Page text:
Trams of Glasgow: Looking back in time at the old Glasgow tram system that helped shape the city

Old pictures of Glasgow's tram system show a very different city to the one we know today

For nigh on a century Glasgow had one of the most extensive city tram systems in the world - today we wanted to look back in time through old photographs to when trams were most Glaswegians preferred mode of travel.

You can spot them in almost any old photo or streetscape of Glasgow - they were absolutely everywhere in the city, bussing up and down the old streets of Glasgow town day and night.

The wires of the tram system projected a web overhead - giving the city a unique criss-cross canopy. At its peak, the Glasgow Corporation Tramway was one of the largest urban tramway systems in Europe, had over 1000 council-owned trams, and over 100 total route miles by 1922. In his book, Glasgow by Tram, author Ian Stewart writes that the trams would run in two-minute intervals, and in Renfield Street, the service was so intensive that a tram would pass every 12.5 seconds. The first horse-drawn tram of 1872 connected St George’s Cross and Eglinton Roll - but once it had been established, the tram service reached far beyond the city limits with routes reaching Milngavie, Paisley, Renfrew, Clydebank, Uddingston and Airdrie.

Initially the trams were drawn by horses, but began to become electrified around the turn of the century. After the great war, women were allowed to continue as tram drivers - and were not asked to return to either the home or ‘womanly’ work as was the norm for most industries.

Women worked as tram drivers until the system closed in 1962. At the time women were not allowed to be bus drivers - and so were forced to take a backwards step in Glasgow’s workplace.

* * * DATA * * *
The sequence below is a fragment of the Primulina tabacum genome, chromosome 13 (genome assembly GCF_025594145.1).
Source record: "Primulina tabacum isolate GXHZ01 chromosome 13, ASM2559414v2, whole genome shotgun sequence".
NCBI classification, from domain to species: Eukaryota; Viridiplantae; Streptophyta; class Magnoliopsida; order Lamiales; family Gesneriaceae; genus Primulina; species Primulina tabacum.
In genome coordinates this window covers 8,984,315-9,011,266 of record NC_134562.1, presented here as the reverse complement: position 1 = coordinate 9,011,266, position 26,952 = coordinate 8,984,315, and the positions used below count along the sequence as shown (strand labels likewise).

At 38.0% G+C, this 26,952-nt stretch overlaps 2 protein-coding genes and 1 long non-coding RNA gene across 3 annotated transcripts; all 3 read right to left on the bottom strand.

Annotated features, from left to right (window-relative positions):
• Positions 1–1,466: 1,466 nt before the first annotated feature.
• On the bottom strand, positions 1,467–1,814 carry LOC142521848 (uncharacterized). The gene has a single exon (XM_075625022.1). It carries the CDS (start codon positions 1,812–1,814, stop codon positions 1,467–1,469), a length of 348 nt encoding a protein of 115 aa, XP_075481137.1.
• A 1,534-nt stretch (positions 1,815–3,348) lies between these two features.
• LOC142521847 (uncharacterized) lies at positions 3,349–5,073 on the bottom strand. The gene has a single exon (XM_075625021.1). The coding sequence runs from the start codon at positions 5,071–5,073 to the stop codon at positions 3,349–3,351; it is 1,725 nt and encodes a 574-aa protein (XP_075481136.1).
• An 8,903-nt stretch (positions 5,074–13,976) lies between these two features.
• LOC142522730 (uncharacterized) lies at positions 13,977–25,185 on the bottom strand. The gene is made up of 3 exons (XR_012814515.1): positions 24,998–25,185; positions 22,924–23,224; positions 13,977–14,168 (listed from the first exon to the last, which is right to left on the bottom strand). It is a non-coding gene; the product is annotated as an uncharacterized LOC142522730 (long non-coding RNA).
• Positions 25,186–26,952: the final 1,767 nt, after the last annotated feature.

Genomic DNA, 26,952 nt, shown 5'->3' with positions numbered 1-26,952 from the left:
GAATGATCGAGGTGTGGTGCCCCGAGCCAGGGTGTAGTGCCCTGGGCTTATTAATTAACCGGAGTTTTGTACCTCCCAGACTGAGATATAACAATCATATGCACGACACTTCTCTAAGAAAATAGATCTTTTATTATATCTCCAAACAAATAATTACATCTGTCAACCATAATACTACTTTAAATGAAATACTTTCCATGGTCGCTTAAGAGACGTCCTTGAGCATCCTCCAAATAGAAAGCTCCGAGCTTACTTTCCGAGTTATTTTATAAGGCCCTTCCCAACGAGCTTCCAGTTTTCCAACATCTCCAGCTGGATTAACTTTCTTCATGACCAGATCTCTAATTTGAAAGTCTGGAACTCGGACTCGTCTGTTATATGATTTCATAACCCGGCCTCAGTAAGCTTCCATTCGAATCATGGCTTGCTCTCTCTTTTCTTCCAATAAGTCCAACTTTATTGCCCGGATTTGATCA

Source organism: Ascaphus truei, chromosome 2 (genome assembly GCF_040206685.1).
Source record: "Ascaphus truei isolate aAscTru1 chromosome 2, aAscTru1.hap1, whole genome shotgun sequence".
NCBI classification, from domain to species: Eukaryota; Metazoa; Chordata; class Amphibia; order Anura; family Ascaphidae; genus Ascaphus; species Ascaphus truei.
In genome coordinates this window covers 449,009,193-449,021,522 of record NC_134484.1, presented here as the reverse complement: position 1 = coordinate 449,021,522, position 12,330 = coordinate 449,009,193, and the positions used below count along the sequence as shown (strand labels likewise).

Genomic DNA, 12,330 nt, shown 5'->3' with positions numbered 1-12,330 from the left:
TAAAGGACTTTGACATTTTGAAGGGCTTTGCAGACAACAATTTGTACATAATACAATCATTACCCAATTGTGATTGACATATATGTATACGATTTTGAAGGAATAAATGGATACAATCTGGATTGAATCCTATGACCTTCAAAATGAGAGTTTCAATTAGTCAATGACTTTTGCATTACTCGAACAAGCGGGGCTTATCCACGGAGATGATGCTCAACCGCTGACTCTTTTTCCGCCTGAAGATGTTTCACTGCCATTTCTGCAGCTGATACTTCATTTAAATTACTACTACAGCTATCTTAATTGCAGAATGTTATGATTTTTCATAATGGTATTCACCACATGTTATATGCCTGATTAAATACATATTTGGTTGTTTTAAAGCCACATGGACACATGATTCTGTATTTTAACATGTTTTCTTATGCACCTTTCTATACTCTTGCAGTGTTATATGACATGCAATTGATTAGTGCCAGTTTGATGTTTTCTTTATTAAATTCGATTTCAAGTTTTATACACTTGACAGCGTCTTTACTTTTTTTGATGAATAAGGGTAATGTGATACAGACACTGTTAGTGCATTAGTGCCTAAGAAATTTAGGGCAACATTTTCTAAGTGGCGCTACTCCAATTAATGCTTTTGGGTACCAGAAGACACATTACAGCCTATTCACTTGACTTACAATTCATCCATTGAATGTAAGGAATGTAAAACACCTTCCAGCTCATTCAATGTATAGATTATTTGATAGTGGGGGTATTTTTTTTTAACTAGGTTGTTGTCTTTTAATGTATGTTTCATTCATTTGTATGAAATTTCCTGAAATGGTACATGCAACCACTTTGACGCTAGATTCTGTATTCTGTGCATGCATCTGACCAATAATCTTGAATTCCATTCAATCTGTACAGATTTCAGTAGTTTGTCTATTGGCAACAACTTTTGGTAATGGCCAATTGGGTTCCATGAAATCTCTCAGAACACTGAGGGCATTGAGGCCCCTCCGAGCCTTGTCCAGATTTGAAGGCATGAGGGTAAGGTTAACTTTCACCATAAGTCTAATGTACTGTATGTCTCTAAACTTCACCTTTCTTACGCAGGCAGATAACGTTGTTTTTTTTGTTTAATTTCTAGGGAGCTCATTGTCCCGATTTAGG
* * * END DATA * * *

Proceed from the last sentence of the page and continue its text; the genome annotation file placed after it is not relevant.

The electrification of the system required a significant amount of electricity - which was generated at a station built at Port Dundas. The Pinkston Power Station opened in 1901 - powering both the tram system and the Glasgow Subway. It operated for 57 years, dominating the city’s skyline with its massive cooling tower until it ceased operating in the early 1960s ahead of its demolition in 1977.

In 1953, the decision was taken not to replace part of the ageing fleet, which marked the beginning of the end for the service. The view at the time was that petrol & diesel buses were the future of transport - and would offer more flexibility to both the council and to commuters.

At the time of its closure in 1962, there was only one remaining route in operation - the lone number nine, which ran from Auchenshuggle to Dalmuir.

It was the last of the old city tramways in the UK to close before new trams were built in cities like Birmingham and Manchester in the 90s. Blackpool on the other hand kept their seaside tramway which has remained in operation from 1885 to this day.

Glasgow’s tram system was well-loved by its denizens, as on the final day the trams were in operation (September 4, 1962) the council held a procession of 20 trams through the city from the depot at Dalmarnock to the depot at Coplawhill.

The event was attended by 250,000 people from across Scotland as they said goodbye to the city’s tram system that had served them for nearly 100 years - many people laid pennies on the tracks so they would have a reminder of the trams to keep.

Comment Guidelines

National World encourages reader discussion on our stories. User feedback, insights and back-and-forth exchanges add a rich layer of context to reporting. Please review our Community Guidelines before commenting.